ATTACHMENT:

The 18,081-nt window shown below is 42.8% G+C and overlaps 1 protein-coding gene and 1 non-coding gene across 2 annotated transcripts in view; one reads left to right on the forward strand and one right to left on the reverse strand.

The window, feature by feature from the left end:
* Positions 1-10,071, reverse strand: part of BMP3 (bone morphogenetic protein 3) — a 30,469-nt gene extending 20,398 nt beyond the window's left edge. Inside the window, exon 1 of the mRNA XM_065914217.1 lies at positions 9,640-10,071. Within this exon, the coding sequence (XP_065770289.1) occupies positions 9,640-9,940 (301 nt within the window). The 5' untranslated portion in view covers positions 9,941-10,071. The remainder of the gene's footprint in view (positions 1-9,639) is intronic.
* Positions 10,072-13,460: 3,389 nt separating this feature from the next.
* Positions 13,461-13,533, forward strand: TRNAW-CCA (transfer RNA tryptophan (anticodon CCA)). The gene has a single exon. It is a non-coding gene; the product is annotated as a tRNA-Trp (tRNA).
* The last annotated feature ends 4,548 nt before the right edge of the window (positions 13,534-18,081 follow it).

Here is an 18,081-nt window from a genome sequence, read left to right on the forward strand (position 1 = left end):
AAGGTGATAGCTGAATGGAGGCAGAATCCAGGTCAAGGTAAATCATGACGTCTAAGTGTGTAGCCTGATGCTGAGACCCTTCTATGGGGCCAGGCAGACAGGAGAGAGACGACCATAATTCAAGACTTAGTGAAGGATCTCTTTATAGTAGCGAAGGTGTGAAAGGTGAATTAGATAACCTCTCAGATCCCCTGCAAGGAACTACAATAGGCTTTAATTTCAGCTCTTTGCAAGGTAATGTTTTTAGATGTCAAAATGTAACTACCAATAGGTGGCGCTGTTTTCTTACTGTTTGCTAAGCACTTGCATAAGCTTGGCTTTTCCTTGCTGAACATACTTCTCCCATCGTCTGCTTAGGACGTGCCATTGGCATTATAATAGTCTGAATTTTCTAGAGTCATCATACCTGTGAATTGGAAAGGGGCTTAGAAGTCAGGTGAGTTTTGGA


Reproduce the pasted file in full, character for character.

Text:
The 18,081-nt window shown below is 42.8% G+C and overlaps 1 protein-coding gene and 1 non-coding gene across 2 annotated transcripts in view; one reads left to right on the forward strand and one right to left on the reverse strand.

The window, feature by feature from the left end:
* Positions 1-10,071, reverse strand: part of BMP3 (bone morphogenetic protein 3) — a 30,469-nt gene extending 20,398 nt beyond the window's left edge. Inside the window, exon 1 of the mRNA XM_065914217.1 lies at positions 9,640-10,071. Within this exon, the coding sequence (XP_065770289.1) occupies positions 9,640-9,940 (301 nt within the window). The 5' untranslated portion in view covers positions 9,941-10,071. The remainder of the gene's footprint in view (positions 1-9,639) is intronic.
* Positions 10,072-13,460: 3,389 nt separating this feature from the next.
* Positions 13,461-13,533, forward strand: TRNAW-CCA (transfer RNA tryptophan (anticodon CCA)). The gene has a single exon. It is a non-coding gene; the product is annotated as a tRNA-Trp (tRNA).
* The last annotated feature ends 4,548 nt before the right edge of the window (positions 13,534-18,081 follow it).

Here is an 18,081-nt window from a genome sequence, read left to right on the forward strand (position 1 = left end):
AAGGTGATAGCTGAATGGAGGCAGAATCCAGGTCAAGGTAAATCATGACGTCTAAGTGTGTAGCCTGATGCTGAGACCCTTCTATGGGGCCAGGCAGACAGGAGAGAGACGACCATAATTCAAGACTTAGTGAAGGATCTCTTTATAGTAGCGAAGGTGTGAAAGGTGAATTAGATAACCTCTCAGATCCCCTGCAAGGAACTACAATAGGCTTTAATTTCAGCTCTTTGCAAGGTAATGTTTTTAGATGTCAAAATGTAACTACCAATAGGTGGCGCTGTTTTCTTACTGTTTGCTAAGCACTTGCATAAGCTTGGCTTTTCCTTGCTGAACATACTTCTCCCATCGTCTGCTTAGGACGTGCCATTGGCATTATAATAGTCTGAATTTTCTAGAGTCATCATACCTGTGAATTGGAAAGGGGCTTAGAAGTCAGGTGAGTTTTGGA